Strengths-based family therapy session 2 part 1

Strengths-based family therapy session 2 part 1

Narrator: A
Strengths-Based Approach To Family Therapy The Ohio State University
College of Social Work Therapist: It’s good to
see you again. Tell me how things
have been for the past week?
As I recall I asked you to, take notice of when
moments of the miracle picture happened for you
in your life, and you were able to stand-up to
hopelessness. I did notice some
things, being better. What kinds of things? Well, nothing changed,
for the first few mornings, but on the 4th
morning after our visit here, Joe did get up, and
out of bed, only after one time of me telling him
to, instead a 100. Wow, that is a change! That’s good to hear. What else was different
this week? Oh yeah!
On the 3rd morning, Bill got up, 30 minutes,
before I had to leave for work. And has been up,
every morning since then, at least 30 minutes, if not
an hour, before I have to leave for work. That’s great! So let
me ask you, Jane. What effect did that
have for you? Well, when I noticed, Bill was up, and in
the kitchen, pouring a cup of coffee and then sitting
down to read the paper, I decided to join him for
coffee and some small talk. We haven’t done that
in a while and I really enjoyed that. Me too; I miss that. So what else was different? Well, Bill and I were
enjoying ourselves in the kitchen, and before
I knew it, it was time to go to work. I didn’t have
time to spend trying to get Joe out of bed so, I
just left for work. And Before I left, Bill
gave me a kiss goodbye and that was really nice. So that was different? What? Hanging out
with Bill? The kiss goodbye?
or not having the time to get Joe
out of bed? Any of those you listed. Well, there have
been a number, of mornings when I’ve ran out of time
to get Joe out of bed, so I’d have to say hanging
out with Bill, and the kiss goodbye. You know those
things used to happen routinely, but we’ve
gotten away from them. How about you, Bill, what’s different from
your perspective? Well,I did
notice on the fourth morning, Joe getting up the
first time Jane called him to get ready to
go to school. OK. And Jane mentioned that you got up
30 minutes, early, on the 3rd morning after our
meeting, and that you’ve been getting up that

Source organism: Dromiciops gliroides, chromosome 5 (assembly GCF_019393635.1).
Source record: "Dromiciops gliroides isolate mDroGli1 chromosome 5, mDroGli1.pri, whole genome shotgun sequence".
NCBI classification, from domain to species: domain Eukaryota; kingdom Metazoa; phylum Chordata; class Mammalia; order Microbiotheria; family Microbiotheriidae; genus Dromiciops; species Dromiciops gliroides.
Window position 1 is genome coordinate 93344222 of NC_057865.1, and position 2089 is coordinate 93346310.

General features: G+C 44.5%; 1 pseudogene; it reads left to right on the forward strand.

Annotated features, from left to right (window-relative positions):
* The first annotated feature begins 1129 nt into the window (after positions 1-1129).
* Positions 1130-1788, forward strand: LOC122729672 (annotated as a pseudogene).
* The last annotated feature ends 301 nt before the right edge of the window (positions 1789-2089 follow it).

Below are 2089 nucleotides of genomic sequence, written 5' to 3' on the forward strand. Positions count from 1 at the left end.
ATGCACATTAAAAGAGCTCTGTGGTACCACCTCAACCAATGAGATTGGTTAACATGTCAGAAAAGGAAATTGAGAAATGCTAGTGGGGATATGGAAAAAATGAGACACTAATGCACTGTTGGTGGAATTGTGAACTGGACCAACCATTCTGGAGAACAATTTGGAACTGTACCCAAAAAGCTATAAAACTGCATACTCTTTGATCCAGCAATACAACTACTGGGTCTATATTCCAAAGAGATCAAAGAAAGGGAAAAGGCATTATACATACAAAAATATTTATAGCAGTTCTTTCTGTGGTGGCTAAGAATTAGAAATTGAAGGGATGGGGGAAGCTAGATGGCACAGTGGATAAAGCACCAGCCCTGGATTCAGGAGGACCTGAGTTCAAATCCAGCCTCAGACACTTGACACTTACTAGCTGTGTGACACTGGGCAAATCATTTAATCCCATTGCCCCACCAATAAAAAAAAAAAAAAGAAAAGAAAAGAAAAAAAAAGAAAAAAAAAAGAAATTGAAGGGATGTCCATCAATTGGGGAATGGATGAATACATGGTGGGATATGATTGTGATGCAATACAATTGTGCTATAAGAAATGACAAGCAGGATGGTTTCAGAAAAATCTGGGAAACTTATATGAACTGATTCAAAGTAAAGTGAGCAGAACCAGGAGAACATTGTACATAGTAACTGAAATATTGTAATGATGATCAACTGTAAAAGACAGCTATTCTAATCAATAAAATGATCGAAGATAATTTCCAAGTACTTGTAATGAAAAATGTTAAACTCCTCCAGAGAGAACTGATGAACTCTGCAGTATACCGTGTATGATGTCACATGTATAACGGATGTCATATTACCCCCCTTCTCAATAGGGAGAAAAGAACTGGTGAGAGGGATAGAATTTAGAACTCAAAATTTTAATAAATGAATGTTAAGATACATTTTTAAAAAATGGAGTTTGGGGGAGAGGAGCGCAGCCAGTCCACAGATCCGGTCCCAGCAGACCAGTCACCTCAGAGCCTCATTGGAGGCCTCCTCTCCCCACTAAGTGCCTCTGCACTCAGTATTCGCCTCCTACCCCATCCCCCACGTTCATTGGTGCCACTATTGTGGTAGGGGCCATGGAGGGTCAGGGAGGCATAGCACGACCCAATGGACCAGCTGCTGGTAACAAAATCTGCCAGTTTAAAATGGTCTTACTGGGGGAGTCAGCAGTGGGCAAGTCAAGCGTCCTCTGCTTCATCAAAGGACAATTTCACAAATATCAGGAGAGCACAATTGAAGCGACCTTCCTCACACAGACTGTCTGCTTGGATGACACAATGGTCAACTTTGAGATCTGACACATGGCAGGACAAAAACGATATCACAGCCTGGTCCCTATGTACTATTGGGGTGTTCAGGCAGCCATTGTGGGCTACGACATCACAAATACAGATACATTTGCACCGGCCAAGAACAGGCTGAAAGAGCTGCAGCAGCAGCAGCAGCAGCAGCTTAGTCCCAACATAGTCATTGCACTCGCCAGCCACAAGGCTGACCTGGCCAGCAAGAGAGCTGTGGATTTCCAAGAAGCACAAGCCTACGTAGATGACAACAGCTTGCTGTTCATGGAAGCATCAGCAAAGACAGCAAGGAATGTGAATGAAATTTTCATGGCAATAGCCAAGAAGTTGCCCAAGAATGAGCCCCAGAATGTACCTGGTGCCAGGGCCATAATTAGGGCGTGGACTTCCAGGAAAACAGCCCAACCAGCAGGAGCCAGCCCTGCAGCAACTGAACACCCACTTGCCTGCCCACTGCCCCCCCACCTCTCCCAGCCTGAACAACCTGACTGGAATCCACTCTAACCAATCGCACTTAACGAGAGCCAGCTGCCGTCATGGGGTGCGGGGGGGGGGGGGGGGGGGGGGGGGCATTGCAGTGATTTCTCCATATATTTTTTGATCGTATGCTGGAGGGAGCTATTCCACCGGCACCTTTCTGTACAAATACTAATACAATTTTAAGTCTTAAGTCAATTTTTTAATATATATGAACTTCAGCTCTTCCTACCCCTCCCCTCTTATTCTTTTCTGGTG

early ever since. Yep. That did happen. So I’m wondering
how did you get yourself to do that…to start
getting up a little earlier than you have
been in the past? Narrator: Here, the therapist
is elaborating on the exception, to emphasize the
client’s sense of personal agency, or in other words,
taking active steps in the re-authoring
of a new story. Bill: Well, I’m not really
sure. I just woke up and, couldn’t go back to sleep.
Usually I was able to sleep through the alarm
that got Jane up, sleep through her getting ready
for work. And I guess I could have continued to do
that, and just, lay there in bed while she got ready
but, for some reason I just decided to get up. Is there anything else
that’s different? Well now that you’ve
mentioned it, I have started going to bed
earlier than usual. Usually I would stay up,
long after Jane went to bed to watch TV, but this
past week, I’ve been going to bed soon after Jane
did. Maybe that explains why I woke up and couldn’t
go back to sleep. Well, that does sound
like a new development. Has it been a while since
you, liked getting up early and seeing what’s
going on with the family, as they begin their day? It’s been a while. Jane: A really,
long while. So, it’s been a
long while since you, started getting up
early…but it’s not something that’s
new to you? Oh no, I used to always be the first one up
– just lately… Well, I’m wondering if waking up earlier
this week reminded you of how it used to
be before, hopelessness disrupted your family. Sure…it made me
feel good. It made me feel like I used
to feel in the morning. And how was that? You know..ready to get up…start my day. Not
feeling so sluggish like I had the energy to get
things done. You know, being in construction, you
have to get to work early, usually, right when the
sun’s coming up; that’s especially true in the
summer time. Because you have to, get up before the
summer heat. I used to be the first, one of the
first, if not THE FIRST one on the job. So it used to be that
you would wake up early when the alarm
went off and you would, always find the energy to
get yourself going. How did this become true for
you? – you consistently, being to work earlier
than your co-workers? Narrator: The therapist goes
after details about the preferred story. He is
drawing attention to the ways of being, that are
preferred by asking “Action Questions” that
get at describing the behaviors and steps, that
the father took in order for the other story to be
realized. The therapist is emphasizing the
self-agency involved on the father’s part, that
cultivates a plot wherein the preferred story
is the dominant theme. Bill: Well, I guess when
I was in the Army, I was always an
early riser, so it just
became a habit. And I started construction right
after I got out of the Army so I didn’t have time
to develope any of these, lazy habits. And, I just,
think it’s important to get to the job on time.
Especially since I’m one of the, older, construction
workers. I feel a responsibility, that I need
to be at the job early to make sure the work is
getting done so the younger workers that
straggle in late, because they’d been out the night
before partying. So, I’m wondering how in the past were
you were able to, get up and be ready for the
busy day of construction, during those times in your